Although federal law requires all schools to adopt, implement, and publicize a gender-based misconduct policy, many schools have skirted federal requirements by publicizing unclear policies or failing to apply their own policies consistently. Some schools have special (i.e., more lenient) procedures for investigating athletes accused of sexual assault; others fail to take gender-based misconduct seriously when the perpetrator and victim are of the same gender.
All students should be able to turn to their schools for resources, accommodations, and justice after violence. To help students do so, schools should adopt and implement a clear Gender-Based Misconduct policy that applies equally to all community members.
Schools should adopt and implement a comprehensive, clear Gender-Based Misconduct Policy (Policy), which should be distributed to all community members and include plain-language information about:
- Definitions of conduct that constitute gender-based misconduct (including harassment, violence, and discrimination);
- The resources and accommodations the institution can provide or facilitate for survivors;
- The various safe reporting and disciplinary options that survivors can pursue separately or simultaneously, at their discretion;
- The roles and responsibilities of the institution's Title IX Coordinator; and
- Which school officials and employees are considered mandatory reporters and an explanation of their responsibilities.
Every institution’s Policy should include an explicit statement that the institution’s policies and procedures apply equally to all community members, regardless of race, class, gender, sexual orientation, gender identity, disability, immigration status, national origin, religion, or any other protected status. States should also require that schools respond to all reports of gender-based misconduct in a manner consistent with the publicly distributed school policy.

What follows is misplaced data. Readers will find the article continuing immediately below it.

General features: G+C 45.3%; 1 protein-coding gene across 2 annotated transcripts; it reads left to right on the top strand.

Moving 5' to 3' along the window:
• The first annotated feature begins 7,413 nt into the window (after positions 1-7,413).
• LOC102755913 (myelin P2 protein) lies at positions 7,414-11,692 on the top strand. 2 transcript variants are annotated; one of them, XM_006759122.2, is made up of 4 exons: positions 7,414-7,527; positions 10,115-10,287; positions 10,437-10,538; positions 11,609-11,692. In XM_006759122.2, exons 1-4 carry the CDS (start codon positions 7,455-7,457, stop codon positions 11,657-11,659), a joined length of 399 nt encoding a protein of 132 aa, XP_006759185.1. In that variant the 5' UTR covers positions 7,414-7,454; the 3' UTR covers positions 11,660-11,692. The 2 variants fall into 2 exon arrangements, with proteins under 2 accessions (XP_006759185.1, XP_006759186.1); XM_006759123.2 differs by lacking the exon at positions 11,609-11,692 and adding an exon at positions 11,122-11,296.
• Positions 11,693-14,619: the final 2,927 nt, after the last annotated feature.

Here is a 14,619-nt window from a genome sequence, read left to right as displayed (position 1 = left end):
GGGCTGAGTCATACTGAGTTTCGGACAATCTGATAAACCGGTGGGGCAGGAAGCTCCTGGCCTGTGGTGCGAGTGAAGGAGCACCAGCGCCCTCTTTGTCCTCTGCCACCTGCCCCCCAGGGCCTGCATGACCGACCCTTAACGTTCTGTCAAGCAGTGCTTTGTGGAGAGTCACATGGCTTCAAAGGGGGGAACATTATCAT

The Policy should also note that institutional services and protections afforded to reporting individuals are available to all community members and applicable to conduct that has a reasonable connection, or “nexus,” to the educational institution. In other words, the policy should apply regardless of whether the violation occurs on campus, off campus, or while studying abroad.
Each institution should post its Policy on its website in a manner easily accessible to the public, and should take reasonable steps to ensure the Policy is widely distributed to and understood by students. Schools should be required to make policies accessible to students with disabilities through measures such as, but not limited to, providing braille copies and audio recordings of policies and procedures.
Many schools pressure survivors not to file a report of gender-based violence, sometimes pushing survivors to leave school instead of investigating perpetrators. Others blame survivors for their own assaults, drag investigations out for a semester or longer without a resolution, or even punish them instead of perpetrators. When they fail individual survivors, schools deter reporting, making campuses less safe
Every school should adopt, implement, and publicize a “Student Survivor’s Bill of Rights” as part of its misconduct policy to ensure survivors who come forward are treated fairly by their schools.